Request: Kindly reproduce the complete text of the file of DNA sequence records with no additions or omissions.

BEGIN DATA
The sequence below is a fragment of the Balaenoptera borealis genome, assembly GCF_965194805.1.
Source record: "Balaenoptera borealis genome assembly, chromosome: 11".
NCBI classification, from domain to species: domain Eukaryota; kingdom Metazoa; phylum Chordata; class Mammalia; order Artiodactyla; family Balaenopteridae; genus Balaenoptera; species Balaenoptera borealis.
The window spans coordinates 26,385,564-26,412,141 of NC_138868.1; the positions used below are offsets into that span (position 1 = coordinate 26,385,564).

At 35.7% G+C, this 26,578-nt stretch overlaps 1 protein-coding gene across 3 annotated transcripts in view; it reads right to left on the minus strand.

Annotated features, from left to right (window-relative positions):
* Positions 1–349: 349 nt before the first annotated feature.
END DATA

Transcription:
The sequence below is a fragment of the Balaenoptera borealis genome, assembly GCF_965194805.1.
Source record: "Balaenoptera borealis genome assembly, chromosome: 11".
NCBI classification, from domain to species: domain Eukaryota; kingdom Metazoa; phylum Chordata; class Mammalia; order Artiodactyla; family Balaenopteridae; genus Balaenoptera; species Balaenoptera borealis.
The window spans coordinates 26,385,564-26,412,141 of NC_138868.1; the positions used below are offsets into that span (position 1 = coordinate 26,385,564).

At 35.7% G+C, this 26,578-nt stretch overlaps 1 protein-coding gene across 3 annotated transcripts in view; it reads right to left on the minus strand.

Annotated features, from left to right (window-relative positions):
* Positions 1–349: 349 nt before the first annotated feature.